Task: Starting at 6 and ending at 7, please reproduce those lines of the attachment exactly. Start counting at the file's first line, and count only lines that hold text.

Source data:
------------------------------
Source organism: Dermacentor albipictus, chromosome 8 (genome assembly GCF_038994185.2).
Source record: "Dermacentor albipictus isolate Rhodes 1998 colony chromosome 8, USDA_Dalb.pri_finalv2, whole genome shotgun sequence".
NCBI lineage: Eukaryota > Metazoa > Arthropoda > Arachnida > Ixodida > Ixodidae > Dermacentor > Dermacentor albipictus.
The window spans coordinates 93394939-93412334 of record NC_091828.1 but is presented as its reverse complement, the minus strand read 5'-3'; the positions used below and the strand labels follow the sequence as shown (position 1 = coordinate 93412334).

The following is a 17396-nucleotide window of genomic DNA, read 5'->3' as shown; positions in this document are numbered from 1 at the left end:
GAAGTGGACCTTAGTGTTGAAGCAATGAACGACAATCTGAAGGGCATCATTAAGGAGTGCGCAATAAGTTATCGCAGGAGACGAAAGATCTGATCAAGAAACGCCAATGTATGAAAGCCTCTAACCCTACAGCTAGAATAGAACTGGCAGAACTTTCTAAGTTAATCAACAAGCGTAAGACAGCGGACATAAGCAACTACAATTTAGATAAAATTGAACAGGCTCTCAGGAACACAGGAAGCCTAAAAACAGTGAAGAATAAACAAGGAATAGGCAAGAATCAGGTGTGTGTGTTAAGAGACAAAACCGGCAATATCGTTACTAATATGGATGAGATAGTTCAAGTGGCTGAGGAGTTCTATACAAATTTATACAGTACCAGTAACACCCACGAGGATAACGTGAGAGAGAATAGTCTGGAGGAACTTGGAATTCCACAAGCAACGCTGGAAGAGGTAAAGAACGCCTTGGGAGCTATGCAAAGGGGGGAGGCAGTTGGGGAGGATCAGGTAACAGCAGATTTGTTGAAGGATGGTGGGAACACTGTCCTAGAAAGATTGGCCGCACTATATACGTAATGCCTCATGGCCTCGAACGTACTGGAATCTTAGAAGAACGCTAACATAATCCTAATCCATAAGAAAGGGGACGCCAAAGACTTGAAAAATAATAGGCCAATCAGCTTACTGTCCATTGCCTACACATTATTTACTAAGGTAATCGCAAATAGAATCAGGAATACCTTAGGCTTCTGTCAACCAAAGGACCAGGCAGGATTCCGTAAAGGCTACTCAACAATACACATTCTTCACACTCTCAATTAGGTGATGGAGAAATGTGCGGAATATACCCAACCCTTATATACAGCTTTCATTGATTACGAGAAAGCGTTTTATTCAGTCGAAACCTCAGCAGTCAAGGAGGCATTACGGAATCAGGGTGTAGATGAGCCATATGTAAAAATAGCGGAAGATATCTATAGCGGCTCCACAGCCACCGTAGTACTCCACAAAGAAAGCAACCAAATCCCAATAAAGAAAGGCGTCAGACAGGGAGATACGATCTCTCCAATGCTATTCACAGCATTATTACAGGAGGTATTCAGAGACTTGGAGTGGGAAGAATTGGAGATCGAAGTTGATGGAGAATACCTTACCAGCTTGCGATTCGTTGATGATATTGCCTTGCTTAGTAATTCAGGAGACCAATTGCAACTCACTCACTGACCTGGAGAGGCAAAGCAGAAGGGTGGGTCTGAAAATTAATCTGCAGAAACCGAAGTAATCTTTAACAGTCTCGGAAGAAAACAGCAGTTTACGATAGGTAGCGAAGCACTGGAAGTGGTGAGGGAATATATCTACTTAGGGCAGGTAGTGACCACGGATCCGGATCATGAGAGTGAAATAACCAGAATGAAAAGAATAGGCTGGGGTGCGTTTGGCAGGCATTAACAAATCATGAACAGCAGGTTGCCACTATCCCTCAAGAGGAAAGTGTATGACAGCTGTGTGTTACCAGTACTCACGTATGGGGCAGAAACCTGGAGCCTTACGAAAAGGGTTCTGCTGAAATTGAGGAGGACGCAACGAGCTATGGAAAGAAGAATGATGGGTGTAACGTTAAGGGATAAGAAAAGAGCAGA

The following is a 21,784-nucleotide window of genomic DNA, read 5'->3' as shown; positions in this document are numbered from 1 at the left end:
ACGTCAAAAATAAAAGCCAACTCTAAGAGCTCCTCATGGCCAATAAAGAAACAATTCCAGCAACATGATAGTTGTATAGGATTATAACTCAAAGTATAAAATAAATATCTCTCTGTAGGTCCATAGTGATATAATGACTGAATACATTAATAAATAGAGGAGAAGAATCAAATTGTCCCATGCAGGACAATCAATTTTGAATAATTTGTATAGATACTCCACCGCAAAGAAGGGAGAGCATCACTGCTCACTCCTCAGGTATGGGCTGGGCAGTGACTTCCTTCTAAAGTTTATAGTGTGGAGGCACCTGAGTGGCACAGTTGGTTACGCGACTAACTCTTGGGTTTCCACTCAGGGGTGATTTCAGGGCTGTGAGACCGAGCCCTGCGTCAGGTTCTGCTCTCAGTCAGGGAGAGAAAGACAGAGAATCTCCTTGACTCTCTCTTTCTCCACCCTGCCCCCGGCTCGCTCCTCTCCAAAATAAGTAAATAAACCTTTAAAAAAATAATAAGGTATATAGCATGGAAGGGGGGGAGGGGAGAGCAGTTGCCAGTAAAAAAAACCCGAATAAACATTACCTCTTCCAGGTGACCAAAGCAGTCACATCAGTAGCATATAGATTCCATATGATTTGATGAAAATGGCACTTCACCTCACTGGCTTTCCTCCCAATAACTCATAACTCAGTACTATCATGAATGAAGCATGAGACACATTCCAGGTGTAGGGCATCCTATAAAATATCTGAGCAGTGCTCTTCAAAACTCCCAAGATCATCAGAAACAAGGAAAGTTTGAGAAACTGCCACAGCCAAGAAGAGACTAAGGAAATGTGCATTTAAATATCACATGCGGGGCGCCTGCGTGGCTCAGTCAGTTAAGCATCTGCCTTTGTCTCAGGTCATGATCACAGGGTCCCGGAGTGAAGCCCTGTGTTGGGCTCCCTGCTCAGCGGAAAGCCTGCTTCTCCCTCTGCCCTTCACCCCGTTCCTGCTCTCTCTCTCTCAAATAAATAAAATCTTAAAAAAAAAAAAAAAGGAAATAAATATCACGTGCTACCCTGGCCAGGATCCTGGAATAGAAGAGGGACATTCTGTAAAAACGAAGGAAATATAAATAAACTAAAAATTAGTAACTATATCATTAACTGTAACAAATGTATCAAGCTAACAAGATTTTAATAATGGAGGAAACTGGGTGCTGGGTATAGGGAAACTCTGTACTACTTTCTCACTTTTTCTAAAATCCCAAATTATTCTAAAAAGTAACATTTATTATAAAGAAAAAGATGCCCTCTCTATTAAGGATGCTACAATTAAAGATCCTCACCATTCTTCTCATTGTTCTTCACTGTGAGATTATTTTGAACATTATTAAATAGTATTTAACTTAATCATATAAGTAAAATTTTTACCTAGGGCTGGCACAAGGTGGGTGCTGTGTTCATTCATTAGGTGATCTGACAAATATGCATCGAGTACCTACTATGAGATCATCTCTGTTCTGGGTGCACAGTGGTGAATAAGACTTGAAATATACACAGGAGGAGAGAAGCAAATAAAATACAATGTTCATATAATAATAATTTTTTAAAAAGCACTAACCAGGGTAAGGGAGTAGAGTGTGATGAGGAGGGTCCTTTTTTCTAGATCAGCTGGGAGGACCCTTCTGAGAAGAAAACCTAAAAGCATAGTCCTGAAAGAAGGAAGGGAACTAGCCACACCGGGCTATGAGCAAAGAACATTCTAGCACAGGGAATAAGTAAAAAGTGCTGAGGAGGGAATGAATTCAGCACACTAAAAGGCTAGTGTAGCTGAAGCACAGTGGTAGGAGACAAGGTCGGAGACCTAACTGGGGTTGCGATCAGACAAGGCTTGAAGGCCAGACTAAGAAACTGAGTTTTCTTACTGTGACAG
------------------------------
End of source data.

GAAGTGGACCTTAGTGTTGAAGCAATGAACGACAATCTGAAGGGCATCATTAAGGAGTGCGCAATAAGTTATCGCAGGAGACGAAAGATCTGATCAAGAAACGCCAATGTATGAAAGCCTCTAACCCTACAGCTAGAATAGAACTGGCAGAACTTTCTAAGTTAATCAACAAGCGTAAGACAGCGGACATAAGCAACTACAATTTAGATAAAATTGAACAGGCTCTCAGGAACACAGGAAGCCTAAAAACAGTGAAGAATAAACAAGGAATAGGCAAGAATCAGGTGTGTGTGTTAAGAGACAAAACCGGCAATATCGTTACTAATATGGATGAGATAGTTCAAGTGGCTGAGGAGTTCTATACAAATTTATACAGTACCAGTAACACCCACGAGGATAACGTGAGAGAGAATAGTCTGGAGGAACTTGGAATTCCACAAGCAACGCTGGAAGAGGTAAAGAACGCCTTGGGAGCTATGCAAAGGGGGGAGGCAGTTGGGGAGGATCAGGTAACAGCAGATTTGTTGAAGGATGGTGGGAACACTGTCCTAGAAAGATTGGCCGCACTATATACGTAATGCCTCATGGCCTCGAACGTACTGGAATCTTAGAAGAACGCTAACATAATCCTAATCCATAAGAAAGGGGACGCCAAAGACTTGAAAAATAATAGGCCAATCAGCTTACTGTCCATTGCCTACACATTATTTACTAAGGTAATCGCAAATAGAATCAGGAATACCTTAGGCTTCTGTCAACCAAAGGACCAGGCAGGATTCCGTAAAGGCTACTCAACAATACACATTCTTCACACTCTCAATTAGGTGATGGAGAAATGTGCGGAATATACCCAACCCTTATATACAGCTTTCATTGATTACGAGAAAGCGTTTTATTCAGTCGAAACCTCAGCAGTCAAGGAGGCATTACGGAATCAGGGTGTAGATGAGCCATATGTAAAAATAGCGGAAGATATCTATAGCGGCTCCACAGCCACCGTAGTACTCCACAAAGAAAGCAACCAAATCCCAATAAAGAAAGGCGTCAGACAGGGAGATACGATCTCTCCAATGCTATTCACAGCATTATTACAGGAGGTATTCAGAGACTTGGAGTGGGAAGAATTGGAGATCGAAGTTGATGGAGAATACCTTACCAGCTTGCGATTCGTTGATGATATTGCCTTGCTTAGTAATTCAGGAGACCAATTGCAACTCACTCACTGACCTGGAGAGGCAAAGCAGAAGGGTGGGTCTGAAAATTAATCTGCAGAAACCGAAGTAATCTTTAACAGTCTCGGAAGAAAACAGCAGTTTACGATAGGTAGCGAAGCACTGGAAGTGGTGAGGGAATATATCTACTTAGGGCAGGTAGTGACCACGGATCCGGATCATGAGAGTGAAATAACCAGAATGAAAAGAATAGGCTGGGGTGCGTTTGGCAGGCATTAACAAATCATGAACAGCAGGTTGCCACTATCCCTCAAGAGGAAAGTGTATGACAGCTGTGTGTTACCAGTACTCACGTATGGGGCAGAAACCTGGAGCCTTACGAAAAGGGTTCTGCTGAAATTGAGGAGGACGCAACGAGCTATGGAAAGAAGAATGATGGGTGTAACGTTAAGGGATAAGAAAAGAGCAGA

The following is a 21,784-nucleotide window of genomic DNA, read 5'->3' as shown; positions in this document are numbered from 1 at the left end: